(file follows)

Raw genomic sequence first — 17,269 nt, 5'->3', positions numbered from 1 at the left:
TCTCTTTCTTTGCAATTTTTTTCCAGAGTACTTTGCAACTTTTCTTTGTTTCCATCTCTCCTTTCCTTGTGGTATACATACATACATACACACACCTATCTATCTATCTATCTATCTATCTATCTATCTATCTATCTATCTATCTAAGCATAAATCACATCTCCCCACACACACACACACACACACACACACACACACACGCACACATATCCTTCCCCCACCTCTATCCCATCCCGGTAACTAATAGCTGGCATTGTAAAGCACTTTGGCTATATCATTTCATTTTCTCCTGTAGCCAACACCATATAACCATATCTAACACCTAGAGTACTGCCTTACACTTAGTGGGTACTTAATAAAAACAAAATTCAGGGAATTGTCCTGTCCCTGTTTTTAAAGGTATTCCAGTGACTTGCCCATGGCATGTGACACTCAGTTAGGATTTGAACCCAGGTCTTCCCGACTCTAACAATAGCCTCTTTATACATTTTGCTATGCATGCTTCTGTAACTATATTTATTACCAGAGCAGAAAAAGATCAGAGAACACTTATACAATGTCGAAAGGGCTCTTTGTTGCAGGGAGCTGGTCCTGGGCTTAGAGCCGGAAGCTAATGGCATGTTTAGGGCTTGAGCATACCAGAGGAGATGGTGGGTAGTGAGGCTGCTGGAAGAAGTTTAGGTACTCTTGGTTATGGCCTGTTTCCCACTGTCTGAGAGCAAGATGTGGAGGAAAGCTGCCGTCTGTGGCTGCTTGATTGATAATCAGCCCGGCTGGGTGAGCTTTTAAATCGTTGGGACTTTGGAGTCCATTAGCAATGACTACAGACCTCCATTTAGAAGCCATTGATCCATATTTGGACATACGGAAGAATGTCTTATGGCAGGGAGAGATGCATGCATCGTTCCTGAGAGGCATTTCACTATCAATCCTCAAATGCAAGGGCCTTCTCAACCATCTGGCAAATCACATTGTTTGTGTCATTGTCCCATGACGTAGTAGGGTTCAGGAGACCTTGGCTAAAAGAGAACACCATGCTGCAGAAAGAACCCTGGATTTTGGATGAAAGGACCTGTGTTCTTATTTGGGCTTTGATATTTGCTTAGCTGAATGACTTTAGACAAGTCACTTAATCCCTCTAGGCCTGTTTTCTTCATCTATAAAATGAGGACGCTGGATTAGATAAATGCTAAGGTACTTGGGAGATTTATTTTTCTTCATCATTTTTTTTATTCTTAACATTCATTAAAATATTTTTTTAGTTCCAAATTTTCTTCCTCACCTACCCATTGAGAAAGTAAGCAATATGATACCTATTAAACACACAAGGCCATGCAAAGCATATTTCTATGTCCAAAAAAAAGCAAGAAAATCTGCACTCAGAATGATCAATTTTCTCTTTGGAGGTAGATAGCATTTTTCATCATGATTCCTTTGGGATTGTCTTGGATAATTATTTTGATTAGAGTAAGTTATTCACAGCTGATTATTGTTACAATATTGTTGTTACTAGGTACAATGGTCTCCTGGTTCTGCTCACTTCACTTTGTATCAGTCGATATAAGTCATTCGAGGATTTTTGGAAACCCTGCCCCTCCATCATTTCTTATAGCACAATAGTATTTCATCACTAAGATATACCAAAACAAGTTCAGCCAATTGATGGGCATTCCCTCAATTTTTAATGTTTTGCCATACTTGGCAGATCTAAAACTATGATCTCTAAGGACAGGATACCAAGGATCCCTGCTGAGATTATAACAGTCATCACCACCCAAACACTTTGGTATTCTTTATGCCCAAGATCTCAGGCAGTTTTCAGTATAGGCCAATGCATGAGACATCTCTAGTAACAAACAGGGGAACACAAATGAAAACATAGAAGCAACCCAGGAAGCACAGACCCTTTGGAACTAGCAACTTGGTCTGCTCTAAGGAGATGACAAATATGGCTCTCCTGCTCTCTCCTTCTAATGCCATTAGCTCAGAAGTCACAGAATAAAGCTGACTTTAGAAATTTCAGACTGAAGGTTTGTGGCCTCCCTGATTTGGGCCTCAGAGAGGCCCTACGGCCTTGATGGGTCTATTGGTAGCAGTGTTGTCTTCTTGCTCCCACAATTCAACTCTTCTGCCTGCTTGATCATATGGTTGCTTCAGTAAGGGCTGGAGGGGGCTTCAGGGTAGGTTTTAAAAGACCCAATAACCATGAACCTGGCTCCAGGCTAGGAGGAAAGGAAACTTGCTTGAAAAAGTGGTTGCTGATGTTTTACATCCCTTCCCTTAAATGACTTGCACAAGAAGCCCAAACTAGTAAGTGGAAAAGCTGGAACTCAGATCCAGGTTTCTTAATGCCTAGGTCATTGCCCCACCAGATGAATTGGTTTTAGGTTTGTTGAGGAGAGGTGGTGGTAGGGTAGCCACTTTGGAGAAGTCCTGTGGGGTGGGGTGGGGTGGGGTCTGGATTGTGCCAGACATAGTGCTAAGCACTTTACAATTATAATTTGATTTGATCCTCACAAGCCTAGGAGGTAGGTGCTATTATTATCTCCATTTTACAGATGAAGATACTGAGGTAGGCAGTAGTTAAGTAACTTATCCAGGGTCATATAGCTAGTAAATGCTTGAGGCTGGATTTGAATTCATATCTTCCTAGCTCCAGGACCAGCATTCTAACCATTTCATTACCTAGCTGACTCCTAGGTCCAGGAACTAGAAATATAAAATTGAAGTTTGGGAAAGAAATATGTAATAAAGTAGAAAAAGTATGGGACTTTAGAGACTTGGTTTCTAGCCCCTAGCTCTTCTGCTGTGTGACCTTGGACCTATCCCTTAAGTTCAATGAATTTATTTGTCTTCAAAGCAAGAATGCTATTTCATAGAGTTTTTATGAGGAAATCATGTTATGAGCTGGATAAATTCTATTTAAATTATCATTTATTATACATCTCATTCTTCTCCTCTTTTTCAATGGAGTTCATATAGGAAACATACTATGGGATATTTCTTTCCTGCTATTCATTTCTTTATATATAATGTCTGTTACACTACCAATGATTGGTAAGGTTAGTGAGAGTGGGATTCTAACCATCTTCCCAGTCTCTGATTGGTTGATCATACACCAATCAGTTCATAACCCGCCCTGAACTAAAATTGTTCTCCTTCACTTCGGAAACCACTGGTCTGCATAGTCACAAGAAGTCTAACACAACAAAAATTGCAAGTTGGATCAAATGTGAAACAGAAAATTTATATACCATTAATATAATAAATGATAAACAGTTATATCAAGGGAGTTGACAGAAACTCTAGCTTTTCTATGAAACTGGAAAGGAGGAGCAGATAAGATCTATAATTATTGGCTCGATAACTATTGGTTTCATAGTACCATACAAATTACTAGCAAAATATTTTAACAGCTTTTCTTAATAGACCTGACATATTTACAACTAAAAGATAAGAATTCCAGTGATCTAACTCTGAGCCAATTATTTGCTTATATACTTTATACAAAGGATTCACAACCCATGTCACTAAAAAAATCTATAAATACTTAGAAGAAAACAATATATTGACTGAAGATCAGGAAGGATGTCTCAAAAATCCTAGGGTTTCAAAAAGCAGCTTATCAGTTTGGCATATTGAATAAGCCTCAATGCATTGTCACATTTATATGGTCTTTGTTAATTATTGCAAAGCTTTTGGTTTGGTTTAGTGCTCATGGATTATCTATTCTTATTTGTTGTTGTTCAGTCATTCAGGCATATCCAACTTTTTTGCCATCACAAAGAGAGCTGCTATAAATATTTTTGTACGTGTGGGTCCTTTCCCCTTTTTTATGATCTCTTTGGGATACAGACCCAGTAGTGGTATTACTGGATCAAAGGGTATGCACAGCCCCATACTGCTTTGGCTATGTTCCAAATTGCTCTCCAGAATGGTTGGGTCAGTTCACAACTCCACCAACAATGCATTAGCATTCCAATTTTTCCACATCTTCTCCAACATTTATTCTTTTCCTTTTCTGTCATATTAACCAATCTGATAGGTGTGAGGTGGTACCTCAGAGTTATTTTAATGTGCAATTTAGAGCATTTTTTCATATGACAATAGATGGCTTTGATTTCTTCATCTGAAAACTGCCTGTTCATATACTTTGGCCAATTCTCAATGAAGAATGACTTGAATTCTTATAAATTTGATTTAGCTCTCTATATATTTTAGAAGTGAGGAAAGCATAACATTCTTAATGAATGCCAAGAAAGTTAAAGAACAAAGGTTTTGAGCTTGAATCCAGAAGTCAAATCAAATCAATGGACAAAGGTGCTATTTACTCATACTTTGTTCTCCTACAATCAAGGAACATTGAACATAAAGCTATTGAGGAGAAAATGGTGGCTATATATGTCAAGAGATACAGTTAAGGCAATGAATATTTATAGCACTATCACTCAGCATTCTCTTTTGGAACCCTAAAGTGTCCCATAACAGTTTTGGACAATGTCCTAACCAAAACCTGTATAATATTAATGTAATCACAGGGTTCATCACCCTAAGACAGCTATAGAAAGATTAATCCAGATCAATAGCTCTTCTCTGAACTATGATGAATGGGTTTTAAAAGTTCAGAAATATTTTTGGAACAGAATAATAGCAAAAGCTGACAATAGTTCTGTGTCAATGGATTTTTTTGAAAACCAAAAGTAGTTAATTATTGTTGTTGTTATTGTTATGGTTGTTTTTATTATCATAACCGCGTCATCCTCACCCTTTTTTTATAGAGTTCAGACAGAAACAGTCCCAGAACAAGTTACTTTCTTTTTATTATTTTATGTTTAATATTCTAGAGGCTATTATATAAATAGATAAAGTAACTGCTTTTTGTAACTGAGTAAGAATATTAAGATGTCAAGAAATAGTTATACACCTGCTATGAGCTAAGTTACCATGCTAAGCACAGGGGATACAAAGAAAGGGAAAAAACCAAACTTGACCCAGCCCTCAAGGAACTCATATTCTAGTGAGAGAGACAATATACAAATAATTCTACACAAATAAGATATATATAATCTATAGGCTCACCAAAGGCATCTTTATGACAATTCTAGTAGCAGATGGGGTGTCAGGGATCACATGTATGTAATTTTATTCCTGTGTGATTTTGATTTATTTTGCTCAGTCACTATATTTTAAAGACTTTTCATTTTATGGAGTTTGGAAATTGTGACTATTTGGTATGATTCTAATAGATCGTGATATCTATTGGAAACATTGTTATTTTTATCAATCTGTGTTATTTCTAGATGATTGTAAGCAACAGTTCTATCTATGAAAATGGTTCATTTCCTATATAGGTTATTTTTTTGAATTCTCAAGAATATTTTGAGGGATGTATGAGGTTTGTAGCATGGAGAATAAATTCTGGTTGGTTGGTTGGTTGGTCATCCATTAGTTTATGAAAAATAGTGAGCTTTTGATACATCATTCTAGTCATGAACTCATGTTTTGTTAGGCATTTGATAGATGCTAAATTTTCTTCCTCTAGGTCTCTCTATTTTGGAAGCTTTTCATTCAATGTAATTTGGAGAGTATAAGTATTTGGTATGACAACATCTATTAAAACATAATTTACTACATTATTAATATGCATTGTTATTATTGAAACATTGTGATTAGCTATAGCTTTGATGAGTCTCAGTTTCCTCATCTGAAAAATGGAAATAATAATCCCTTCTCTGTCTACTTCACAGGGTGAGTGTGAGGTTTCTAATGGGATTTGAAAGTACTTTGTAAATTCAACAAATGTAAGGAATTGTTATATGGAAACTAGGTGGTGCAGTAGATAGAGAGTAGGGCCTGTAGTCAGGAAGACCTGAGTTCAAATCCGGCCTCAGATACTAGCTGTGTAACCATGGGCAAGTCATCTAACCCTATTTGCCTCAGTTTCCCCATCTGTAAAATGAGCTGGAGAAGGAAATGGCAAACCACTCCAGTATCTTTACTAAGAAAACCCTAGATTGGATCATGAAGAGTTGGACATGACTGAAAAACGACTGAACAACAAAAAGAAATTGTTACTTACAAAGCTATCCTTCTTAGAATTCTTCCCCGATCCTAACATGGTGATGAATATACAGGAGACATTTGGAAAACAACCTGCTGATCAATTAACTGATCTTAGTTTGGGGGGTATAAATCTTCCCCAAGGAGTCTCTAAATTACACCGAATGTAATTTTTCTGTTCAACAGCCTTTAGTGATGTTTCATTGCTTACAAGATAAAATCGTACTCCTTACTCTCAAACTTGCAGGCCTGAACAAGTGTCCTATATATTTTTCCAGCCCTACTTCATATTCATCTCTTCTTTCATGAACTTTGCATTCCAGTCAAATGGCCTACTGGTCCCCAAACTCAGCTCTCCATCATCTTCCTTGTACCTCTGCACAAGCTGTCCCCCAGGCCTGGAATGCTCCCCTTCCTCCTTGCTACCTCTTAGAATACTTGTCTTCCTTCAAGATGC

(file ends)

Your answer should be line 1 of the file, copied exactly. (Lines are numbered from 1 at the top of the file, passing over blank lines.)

Raw genomic sequence first — 17,269 nt, 5'->3', positions numbered from 1 at the left: